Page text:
Fecal occult blood test (FOBT) or fecal immunochemical test (FIT)

Frequency: Once every year

Preparation for a FOBT: Your HCP may ask you to avoid taking non-steroidal anti-inflammatory drugs (NSAIDs) such as ibuprofen, naproxen, or aspirin a week before testing. You may also be asked to limit taking vitamin C and eating red meat for three days prior.

About the FOBT: This screening test is different from a colonoscopy or sigmoidoscopy because it can be done in the privacy of your own home. It relies on sending stool samples to your HCP’s office or a lab for testing. (Don’t worry, you’ll only need to send a thin film of stool smeared onto special cards). Detailed instructions on how to get the samples and return them are provided in a special kit. If blood is found in the stool by way of a chemical reaction in the lab, you’ll need a colonoscopy to determine the cause of the bleeding.

Preparation for a FIT: Unlike the FOBT, there are no drug or dietary restrictions.

About the FITYou’ll receive a test kit with detailed instructions for collecting and mailing stool samples to the lab. If the test shows hidden blood in your stool (in other words, blood you may not see when you have a bowel movement), you’ll need a colonoscopy.

Stool DNA test

Frequency: Once every one to three years

Preparation: No special preparation is required.

About the test: This screening test, which also requires stool samples, looks for abnormal DNA that would appear in polyps or cancerous cells. You’ll again receive a kit for collecting and delivering stool samples and a colonoscopy will be necessary if the results show any abnormalities.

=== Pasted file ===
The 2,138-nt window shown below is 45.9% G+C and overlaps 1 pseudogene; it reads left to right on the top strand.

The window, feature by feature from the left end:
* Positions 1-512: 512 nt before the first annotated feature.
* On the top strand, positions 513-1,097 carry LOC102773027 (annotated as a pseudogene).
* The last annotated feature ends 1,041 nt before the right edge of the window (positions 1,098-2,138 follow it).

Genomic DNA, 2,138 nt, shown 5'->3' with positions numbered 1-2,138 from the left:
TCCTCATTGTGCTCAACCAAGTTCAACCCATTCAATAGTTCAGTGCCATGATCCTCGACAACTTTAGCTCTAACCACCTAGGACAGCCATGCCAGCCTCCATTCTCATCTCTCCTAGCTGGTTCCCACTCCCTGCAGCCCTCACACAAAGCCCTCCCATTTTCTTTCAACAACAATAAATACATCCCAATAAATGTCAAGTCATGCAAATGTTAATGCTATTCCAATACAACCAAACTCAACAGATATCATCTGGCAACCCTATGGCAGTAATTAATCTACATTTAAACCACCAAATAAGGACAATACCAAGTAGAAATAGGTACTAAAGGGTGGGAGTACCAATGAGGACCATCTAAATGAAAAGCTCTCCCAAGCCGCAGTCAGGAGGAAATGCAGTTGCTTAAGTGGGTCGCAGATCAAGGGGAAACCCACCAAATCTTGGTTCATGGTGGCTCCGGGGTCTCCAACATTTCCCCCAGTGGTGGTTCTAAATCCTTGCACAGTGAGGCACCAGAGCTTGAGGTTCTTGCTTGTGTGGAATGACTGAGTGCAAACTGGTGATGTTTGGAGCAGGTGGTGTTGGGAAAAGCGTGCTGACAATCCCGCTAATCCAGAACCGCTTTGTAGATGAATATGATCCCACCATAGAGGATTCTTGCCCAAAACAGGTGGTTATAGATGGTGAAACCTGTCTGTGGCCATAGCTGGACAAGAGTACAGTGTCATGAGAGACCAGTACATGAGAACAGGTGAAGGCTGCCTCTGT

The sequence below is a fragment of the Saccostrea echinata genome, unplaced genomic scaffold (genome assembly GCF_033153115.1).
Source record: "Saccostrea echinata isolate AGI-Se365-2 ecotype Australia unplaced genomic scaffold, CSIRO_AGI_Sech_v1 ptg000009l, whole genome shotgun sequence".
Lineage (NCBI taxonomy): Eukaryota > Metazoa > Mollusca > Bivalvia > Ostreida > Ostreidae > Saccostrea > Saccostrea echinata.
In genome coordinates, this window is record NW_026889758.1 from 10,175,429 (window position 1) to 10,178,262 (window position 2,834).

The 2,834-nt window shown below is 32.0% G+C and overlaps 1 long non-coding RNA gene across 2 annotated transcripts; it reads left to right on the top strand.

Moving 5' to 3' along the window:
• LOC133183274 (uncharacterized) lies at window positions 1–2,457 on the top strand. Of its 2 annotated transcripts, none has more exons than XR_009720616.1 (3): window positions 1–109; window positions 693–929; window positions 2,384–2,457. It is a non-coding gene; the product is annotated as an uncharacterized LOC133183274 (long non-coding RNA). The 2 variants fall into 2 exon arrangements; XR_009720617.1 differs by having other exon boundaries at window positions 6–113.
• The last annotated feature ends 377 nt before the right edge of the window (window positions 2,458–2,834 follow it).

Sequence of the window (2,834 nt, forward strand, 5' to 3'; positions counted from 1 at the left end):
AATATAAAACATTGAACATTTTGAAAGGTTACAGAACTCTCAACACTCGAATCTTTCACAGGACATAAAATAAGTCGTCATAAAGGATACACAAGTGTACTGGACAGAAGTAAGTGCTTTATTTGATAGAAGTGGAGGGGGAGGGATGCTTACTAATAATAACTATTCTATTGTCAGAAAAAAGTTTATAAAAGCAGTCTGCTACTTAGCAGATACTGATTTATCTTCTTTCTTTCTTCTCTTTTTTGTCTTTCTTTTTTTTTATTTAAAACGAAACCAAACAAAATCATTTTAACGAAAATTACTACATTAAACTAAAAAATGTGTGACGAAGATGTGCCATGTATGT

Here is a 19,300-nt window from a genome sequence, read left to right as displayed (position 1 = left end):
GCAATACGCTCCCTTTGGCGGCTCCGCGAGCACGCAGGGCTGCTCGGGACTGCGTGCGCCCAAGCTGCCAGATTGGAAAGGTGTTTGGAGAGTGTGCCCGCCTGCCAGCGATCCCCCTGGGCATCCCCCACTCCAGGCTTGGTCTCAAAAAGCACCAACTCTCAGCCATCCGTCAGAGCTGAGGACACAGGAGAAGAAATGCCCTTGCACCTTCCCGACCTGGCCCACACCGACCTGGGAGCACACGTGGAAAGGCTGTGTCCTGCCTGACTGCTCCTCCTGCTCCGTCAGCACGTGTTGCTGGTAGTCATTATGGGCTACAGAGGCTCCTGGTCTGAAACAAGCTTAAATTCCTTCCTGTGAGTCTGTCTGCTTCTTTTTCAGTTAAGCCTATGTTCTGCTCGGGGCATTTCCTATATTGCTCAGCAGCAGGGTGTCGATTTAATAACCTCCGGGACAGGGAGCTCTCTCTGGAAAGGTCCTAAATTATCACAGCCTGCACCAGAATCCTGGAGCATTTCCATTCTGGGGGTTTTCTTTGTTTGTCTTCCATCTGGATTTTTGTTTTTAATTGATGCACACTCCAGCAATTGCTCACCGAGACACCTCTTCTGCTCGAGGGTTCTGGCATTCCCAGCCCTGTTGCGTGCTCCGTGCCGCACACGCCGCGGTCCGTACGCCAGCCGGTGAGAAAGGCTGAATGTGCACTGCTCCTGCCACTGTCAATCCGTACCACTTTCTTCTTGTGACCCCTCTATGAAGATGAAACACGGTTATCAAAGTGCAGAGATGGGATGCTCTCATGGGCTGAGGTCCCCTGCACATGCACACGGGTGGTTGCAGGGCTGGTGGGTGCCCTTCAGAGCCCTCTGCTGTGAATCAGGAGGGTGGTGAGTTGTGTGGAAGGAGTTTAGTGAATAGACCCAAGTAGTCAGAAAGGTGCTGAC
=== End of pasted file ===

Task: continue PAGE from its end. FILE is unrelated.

Which test is right for you?

There’s no one-size-fits-all approach to colon cancer screening. Each test has its advantages and disadvantages. Your risk for colon cancer is an important factor in determining the best test for you. The stool-based and X-ray tests are more likely to produce false-positive results. (A false positive suggests that an abnormality is present when it really is not.)

The direct visualization tests (such as the colonoscopy) are more invasive and some cause more discomfort than others. That’s why it’s important to talk to your HCP about the pros and cons of each option.

Regardless of which test you choose, know that early detection increases your chances of successful treatment if cancer is found. If you’re at least 45 years old or at increased risk for colon cancer, speak with your HCP about setting up your screening plan today.

Article sources open article sources

National Institute of Diabetes and Digestive and Kidney Diseases. Flexible Sigmoidoscopy. Published July 2016.
American Cancer Society. Colorectal Cancer Prevention. Published September 6, 2020.
American Cancer Society. Colorectal Cancer Guideline: How Often to Have Screening Tests. Published June 29, 2020.
Centers for Disease Control and Prevention. What Should I Know About Screening for Colorectal Cancer? Published February 10, 2020.
USPSTF. Final Recommendation Statement. Colorectal Cancer: Screening. Published May 18, 2021.